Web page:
4. Robust Estimation of the Tail Index for Financial Returns: An Application of Recent Methodological Innovations (reserved)

Reference:

Brzezinski, M., Robust estimation of the Pareto tail index: a Monte Carlo analysis, Empirical Economics 51,2016


Application of the estimators presented in Brzezinski (2016) to a broad range of financial data (stock indices, currencies, precious metal, …) and comparison with more traditional estimators.


Supervision: Duc Thi Luu


5. Prediction of Monetary Policy Decisions from Discrete Choice Models

The thesis should provide a survey on the methodology and results of pertinent literature.

Reference:

Pauwels, L., Vasnev, A., Forecast combination for discrete choice models: predicting FOMC monetary policy decisions, Empirical Economics 52, 2017 and literature quoted therein

Supervision: Dr. Matthias Raddant


6. Persistence and Forecastability of Inflation Rates: An Application of the Stock-Watson (2007) Model to Recent Data

Application of the mentioned model using the estimation algorithm of Stock and Watson (2007) as well as the alternative approach of Creal (2012)

References:

Stock, J. and M. Watson, Why has U.S. inflation become harder to forecast? Journal of Money, Credit and Banking 39, 2007 Creal, D., A survey of sequential Monte Carlo methods for economics and finance, Econometrics Review 31, 2012

Supervision: Duc Thi Luu

 

7. Zero-Intelligence Models of the Microstructure of Financial Markets: Model Structure and Estimation (reserved)

Reference:

Šmíd, M., Estimation of zero-intelligence models by L1 data, Quantitative Finance 16, 2016

This is probably the only attempt at estimation of the mentioned class of models so far. The thesis should provide an introduction to the models and the estimation approach proposed in this contribution. An attempt at replication with alternative data would be preferable.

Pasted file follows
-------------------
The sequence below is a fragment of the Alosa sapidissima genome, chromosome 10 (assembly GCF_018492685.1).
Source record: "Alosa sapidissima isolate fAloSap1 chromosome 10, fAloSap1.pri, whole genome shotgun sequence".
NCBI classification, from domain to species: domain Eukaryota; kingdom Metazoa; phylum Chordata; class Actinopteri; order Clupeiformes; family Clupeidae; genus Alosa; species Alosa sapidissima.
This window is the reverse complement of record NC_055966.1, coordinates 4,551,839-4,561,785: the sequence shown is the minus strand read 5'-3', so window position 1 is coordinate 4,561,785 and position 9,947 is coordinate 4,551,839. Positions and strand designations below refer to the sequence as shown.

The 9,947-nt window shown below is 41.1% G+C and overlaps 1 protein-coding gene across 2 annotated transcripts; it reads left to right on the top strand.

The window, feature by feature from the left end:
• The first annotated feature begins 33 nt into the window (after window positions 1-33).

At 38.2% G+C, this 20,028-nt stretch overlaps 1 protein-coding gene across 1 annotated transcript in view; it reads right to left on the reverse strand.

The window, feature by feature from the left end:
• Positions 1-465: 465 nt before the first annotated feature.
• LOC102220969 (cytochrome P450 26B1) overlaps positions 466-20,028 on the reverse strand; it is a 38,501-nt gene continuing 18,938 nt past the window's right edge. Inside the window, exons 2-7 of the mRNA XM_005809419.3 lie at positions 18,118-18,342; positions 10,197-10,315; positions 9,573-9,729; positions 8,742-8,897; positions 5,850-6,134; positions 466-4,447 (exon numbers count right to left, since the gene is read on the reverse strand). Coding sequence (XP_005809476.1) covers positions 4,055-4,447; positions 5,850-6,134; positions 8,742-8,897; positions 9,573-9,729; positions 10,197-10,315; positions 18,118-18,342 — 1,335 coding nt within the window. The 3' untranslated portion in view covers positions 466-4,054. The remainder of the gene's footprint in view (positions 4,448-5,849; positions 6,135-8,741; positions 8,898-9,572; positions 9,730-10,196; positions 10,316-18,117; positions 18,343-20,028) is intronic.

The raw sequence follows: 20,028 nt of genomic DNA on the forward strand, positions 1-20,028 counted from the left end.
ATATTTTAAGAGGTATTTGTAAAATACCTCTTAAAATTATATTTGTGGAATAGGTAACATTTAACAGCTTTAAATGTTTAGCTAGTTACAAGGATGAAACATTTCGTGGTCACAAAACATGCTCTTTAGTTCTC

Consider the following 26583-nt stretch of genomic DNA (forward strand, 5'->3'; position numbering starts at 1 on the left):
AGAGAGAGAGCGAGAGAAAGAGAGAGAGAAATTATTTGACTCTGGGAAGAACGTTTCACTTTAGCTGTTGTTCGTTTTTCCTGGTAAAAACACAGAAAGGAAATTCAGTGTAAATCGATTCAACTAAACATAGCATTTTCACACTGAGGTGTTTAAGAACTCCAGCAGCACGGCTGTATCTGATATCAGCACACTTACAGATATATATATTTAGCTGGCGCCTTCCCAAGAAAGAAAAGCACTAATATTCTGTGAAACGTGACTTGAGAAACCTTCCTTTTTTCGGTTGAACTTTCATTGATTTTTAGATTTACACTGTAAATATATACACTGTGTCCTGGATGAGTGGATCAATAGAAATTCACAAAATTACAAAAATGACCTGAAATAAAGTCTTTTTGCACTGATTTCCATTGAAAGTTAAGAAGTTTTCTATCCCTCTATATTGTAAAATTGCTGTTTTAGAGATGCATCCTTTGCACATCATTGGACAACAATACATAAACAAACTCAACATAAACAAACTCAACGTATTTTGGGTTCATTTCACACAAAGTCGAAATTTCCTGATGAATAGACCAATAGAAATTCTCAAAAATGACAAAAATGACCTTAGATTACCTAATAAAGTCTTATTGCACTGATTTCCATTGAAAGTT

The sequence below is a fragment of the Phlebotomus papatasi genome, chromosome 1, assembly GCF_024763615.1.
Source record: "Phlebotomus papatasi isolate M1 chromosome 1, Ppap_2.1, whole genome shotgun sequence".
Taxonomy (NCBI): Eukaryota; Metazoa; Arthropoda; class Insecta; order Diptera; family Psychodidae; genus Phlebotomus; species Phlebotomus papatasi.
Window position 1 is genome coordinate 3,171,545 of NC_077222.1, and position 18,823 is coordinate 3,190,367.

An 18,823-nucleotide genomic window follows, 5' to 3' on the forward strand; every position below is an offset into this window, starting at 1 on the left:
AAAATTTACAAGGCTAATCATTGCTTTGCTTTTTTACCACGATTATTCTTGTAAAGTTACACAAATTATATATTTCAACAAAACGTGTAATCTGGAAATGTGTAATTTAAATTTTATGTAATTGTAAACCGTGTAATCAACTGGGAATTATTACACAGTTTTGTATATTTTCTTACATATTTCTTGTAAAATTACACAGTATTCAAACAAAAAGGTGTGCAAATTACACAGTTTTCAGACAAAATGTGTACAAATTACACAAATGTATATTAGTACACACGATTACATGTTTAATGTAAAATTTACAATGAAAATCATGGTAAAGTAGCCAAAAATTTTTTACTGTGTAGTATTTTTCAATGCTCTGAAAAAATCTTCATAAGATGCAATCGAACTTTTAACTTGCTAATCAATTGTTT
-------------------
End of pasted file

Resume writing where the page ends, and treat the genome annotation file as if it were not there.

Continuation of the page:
Supervision: Lutz Honvehlmann

 

8. Contagion avalanches in a model of the bank-firm credit network (reserved until 20.04.18)

Content: Selected sensitivity analyses of Lux (2016)

Reference:

Lux, T., “A Model of the Topology of the Bank-Firm Credit Network and Its Role as Channel of Contagion”, Journal of Economic Dynamics and Control 66, 2016, 36–53

Supervisor: Boyan Yanovski

 

9. Money base, reserves and money supply: Tests of the money multiplier hypothesis

Content: Empirical analysis with European data analogous to Carpenter and Demiralp (2012)

Reference:

Carpenter, S. and S. Demiralp, Money, Reserves and the Transmission of Monetary Policy: does the Money Multiplier Exist?, Journal of Macroeconomics 34, 2012

Supervisor: M. Raddant

 

10. Using Prospect Theory in Portfolio Optimization (reserved until 14.05.2018)

Content: Overview over the basic tenets of prospect theory, existing application to portfolio optimization and replication of available results with different/more recent data.

Reference:
Grishina, N. et al., Prospect theory-based portfolio optimization, Quantitative Finance 17, 2017

Supervisor: B. Yanovski